Game Mode - How to Kill It and WhyWritten on January 27, 2021 by Chad Warmenhoven
Why you need this article
Microsoft has elected to enable Game Mode by default in Windows 10. While Microsoft views this as a feature, many users report that disabling Game Mode can actually improve performance and stability of numerous applications (even some games).
Our focus will be on improving performance and stability of applications besides games but it’s worth noting that a number of people have experienced increased performance even beyond game when disabling Game Mode so give it a try.
In our testing, applications from developers such as Adobe/Maxon are better able to utilize a system's hardware when Game Mode is disabled. Additionally, Game Design/3D animation, Engineering, Rendering, Photogrammetry, and even some Machine Learning applications seem to benefit from Game Mode being disabled.
You can run our PugetBench software before and after, or just continue with your normal workflow and see if you can feel the difference, though it likely won’t be huge. Instead, hopefully stability will improve and tasks such as rendering could be faster.
What is Game Mode?
Windows 10 Game Mode was introduced with the Creators Update (2017) and was designed to increase performance for many PC games.
It is designed to detect a game and provide priority access to system hardware resources. The game being played is able to utilize more CPU and GPU resources, while other applications and background processes receive fewer. This only works if Windows 10 detects that you’re playing a game, otherwise it continues to reserve power/resources for on-demand needs, which could take processing power away from a desired application.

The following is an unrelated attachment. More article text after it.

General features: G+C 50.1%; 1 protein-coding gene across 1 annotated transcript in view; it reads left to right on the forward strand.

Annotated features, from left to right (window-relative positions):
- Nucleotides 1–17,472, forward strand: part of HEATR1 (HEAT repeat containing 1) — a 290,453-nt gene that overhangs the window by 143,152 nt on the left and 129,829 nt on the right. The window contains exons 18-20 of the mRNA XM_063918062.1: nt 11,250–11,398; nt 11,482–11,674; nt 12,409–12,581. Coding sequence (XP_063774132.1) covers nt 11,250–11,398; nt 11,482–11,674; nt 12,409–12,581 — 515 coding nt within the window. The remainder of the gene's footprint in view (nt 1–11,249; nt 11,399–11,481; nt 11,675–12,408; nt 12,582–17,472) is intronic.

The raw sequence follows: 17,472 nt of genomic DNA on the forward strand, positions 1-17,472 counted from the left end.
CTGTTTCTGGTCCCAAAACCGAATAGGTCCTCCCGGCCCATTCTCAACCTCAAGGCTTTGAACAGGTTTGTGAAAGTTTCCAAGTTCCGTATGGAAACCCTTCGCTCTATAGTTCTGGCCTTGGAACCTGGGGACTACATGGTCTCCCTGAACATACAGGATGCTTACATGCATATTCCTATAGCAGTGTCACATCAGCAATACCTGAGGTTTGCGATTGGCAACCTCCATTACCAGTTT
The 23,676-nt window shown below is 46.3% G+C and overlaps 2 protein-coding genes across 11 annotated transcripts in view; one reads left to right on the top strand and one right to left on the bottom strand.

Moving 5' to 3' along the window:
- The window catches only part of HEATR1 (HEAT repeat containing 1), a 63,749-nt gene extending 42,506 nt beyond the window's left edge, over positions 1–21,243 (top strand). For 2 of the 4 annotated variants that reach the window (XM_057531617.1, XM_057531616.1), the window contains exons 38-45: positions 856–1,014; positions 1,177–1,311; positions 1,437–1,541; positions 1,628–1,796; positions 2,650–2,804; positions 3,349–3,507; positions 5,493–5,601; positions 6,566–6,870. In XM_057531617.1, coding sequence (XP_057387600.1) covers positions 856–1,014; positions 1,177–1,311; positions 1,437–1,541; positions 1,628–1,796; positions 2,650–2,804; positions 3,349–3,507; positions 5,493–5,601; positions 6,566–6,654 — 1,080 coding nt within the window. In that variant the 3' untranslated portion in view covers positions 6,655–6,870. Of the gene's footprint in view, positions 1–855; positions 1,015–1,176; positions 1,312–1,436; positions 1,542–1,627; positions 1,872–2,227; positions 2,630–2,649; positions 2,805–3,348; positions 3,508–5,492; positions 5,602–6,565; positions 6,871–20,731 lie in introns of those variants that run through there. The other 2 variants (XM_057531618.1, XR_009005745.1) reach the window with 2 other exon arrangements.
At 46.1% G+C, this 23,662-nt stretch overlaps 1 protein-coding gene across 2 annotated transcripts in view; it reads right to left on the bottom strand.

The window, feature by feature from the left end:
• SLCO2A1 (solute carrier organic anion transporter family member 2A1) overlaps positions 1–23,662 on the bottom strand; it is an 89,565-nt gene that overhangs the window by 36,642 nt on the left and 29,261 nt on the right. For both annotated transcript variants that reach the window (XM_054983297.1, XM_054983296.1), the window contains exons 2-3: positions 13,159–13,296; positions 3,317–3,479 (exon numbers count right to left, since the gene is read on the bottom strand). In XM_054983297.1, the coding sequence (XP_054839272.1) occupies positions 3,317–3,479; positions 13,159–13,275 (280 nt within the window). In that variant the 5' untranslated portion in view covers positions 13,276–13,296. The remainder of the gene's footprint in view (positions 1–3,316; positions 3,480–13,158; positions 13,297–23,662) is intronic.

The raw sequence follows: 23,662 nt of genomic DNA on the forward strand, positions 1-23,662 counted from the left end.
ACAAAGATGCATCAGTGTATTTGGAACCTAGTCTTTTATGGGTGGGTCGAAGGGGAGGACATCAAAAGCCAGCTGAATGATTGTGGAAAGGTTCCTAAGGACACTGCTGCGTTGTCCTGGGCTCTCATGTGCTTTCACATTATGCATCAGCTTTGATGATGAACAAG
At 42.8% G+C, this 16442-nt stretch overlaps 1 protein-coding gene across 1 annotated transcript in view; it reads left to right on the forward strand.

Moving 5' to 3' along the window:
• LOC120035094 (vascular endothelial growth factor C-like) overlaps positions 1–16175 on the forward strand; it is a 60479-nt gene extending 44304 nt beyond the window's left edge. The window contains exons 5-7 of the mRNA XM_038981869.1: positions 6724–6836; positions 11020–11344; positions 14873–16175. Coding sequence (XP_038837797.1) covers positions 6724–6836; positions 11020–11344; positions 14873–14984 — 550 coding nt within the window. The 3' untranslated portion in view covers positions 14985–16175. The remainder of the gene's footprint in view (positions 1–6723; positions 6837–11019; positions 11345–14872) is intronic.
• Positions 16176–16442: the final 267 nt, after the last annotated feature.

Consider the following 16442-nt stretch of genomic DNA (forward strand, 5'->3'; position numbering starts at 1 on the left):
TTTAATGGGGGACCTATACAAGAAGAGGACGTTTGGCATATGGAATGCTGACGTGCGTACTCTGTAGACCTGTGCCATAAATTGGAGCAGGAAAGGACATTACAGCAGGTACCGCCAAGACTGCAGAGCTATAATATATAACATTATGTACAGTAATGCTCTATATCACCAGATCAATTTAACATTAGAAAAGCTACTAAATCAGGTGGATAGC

A 2017 test from PC Gamer found that Game Mode boosted game performance a very small amount on low-end hardware. However, that came at the expense of background tasks—with Game Mode enabled, it wasn’t possible to play a YouTube video in the background while gaming without the video playback stuttering. It’s a trade-off—while gaming, resources are taken from background tasks and given to the game.
While not gaming and with Game Mode enabled, resources are reserved for the moment a game is launched which could potentially take performance resources away from a preferred application.
Game Mode can occasionally cause stability issues and performance problems
Some Windows users have reported that some games actually perform more slowly with Game Mode enabled. It sounds strange, and it certainly shouldn’t work this way—but it sometimes does.
For example, in May 2020, Guru 3D wrote about reports of Game Mode leading to stutters and frozen screens with both NVIDIA and AMD graphics hardware.
If you encounter strange problems—stutters, freezes, crashes, or all-around low FPS—while playing a PC game or using your primary work application, you might want to disable Game Mode and see if that solves your problem. It’s a useful troubleshooting step.
How to Disable Game Mode
To control Windows 10 Game Mode function, navigate to the Settings window from the start menu and open the Gaming tab.
1. Click Start and type Settings
2. Select the first option
3. Locate and select Gaming
There is only one option on this screen, Game Mode, use the slider to set it to Off.
Disabling Game Mode is a viable troubleshooting step when encountering stability or performance issues regardless of application. Game Mode was designed to reserve resources for games, but it can also hamper productivity when enabled. Numerous users report improved performance with this feature disabled, and it takes only a moment to try, so it's a hard one to pass up. Hopefully you found this article informative and useful; as always, if you have any questions don't hesitate to reach out to our Puget Systems Support department.
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